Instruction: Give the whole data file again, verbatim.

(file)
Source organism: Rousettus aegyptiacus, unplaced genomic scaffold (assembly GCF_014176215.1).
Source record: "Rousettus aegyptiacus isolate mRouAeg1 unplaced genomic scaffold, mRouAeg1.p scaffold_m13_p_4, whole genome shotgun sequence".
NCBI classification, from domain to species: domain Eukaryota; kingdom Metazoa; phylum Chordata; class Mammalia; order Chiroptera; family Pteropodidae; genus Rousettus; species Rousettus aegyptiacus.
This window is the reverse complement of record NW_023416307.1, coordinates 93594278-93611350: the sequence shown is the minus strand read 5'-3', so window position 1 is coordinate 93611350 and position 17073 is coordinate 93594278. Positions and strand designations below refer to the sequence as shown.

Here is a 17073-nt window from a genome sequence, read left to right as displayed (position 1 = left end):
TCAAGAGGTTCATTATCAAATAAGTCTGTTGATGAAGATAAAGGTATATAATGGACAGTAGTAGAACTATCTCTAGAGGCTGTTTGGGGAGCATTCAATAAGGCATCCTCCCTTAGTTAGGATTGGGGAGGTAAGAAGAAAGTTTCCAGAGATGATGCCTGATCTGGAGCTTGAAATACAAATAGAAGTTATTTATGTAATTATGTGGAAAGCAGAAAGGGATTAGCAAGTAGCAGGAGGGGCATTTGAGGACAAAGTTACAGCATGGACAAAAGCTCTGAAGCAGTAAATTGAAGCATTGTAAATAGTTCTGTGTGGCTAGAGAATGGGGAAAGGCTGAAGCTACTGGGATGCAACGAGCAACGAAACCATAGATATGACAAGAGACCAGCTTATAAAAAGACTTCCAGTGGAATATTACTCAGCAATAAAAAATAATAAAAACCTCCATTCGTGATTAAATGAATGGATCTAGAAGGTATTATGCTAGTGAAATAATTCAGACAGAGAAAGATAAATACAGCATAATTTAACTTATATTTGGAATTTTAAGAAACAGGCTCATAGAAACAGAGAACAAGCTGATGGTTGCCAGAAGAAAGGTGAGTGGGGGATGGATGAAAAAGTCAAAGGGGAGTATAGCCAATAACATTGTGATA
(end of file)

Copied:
Source organism: Rousettus aegyptiacus, unplaced genomic scaffold (assembly GCF_014176215.1).
Source record: "Rousettus aegyptiacus isolate mRouAeg1 unplaced genomic scaffold, mRouAeg1.p scaffold_m13_p_4, whole genome shotgun sequence".
NCBI classification, from domain to species: domain Eukaryota; kingdom Metazoa; phylum Chordata; class Mammalia; order Chiroptera; family Pteropodidae; genus Rousettus; species Rousettus aegyptiacus.
This window is the reverse complement of record NW_023416307.1, coordinates 93594278-93611350: the sequence shown is the minus strand read 5'-3', so window position 1 is coordinate 93611350 and position 17073 is coordinate 93594278. Positions and strand designations below refer to the sequence as shown.

Here is a 17073-nt window from a genome sequence, read left to right as displayed (position 1 = left end):
TCAAGAGGTTCATTATCAAATAAGTCTGTTGATGAAGATAAAGGTATATAATGGACAGTAGTAGAACTATCTCTAGAGGCTGTTTGGGGAGCATTCAATAAGGCATCCTCCCTTAGTTAGGATTGGGGAGGTAAGAAGAAAGTTTCCAGAGATGATGCCTGATCTGGAGCTTGAAATACAAATAGAAGTTATTTATGTAATTATGTGGAAAGCAGAAAGGGATTAGCAAGTAGCAGGAGGGGCATTTGAGGACAAAGTTACAGCATGGACAAAAGCTCTGAAGCAGTAAATTGAAGCATTGTAAATAGTTCTGTGTGGCTAGAGAATGGGGAAAGGCTGAAGCTACTGGGATGCAACGAGCAACGAAACCATAGATATGACAAGAGACCAGCTTATAAAAAGACTTCCAGTGGAATATTACTCAGCAATAAAAAATAATAAAAACCTCCATTCGTGATTAAATGAATGGATCTAGAAGGTATTATGCTAGTGAAATAATTCAGACAGAGAAAGATAAATACAGCATAATTTAACTTATATTTGGAATTTTAAGAAACAGGCTCATAGAAACAGAGAACAAGCTGATGGTTGCCAGAAGAAAGGTGAGTGGGGGATGGATGAAAAAGTCAAAGGGGAGTATAGCCAATAACATTGTGATA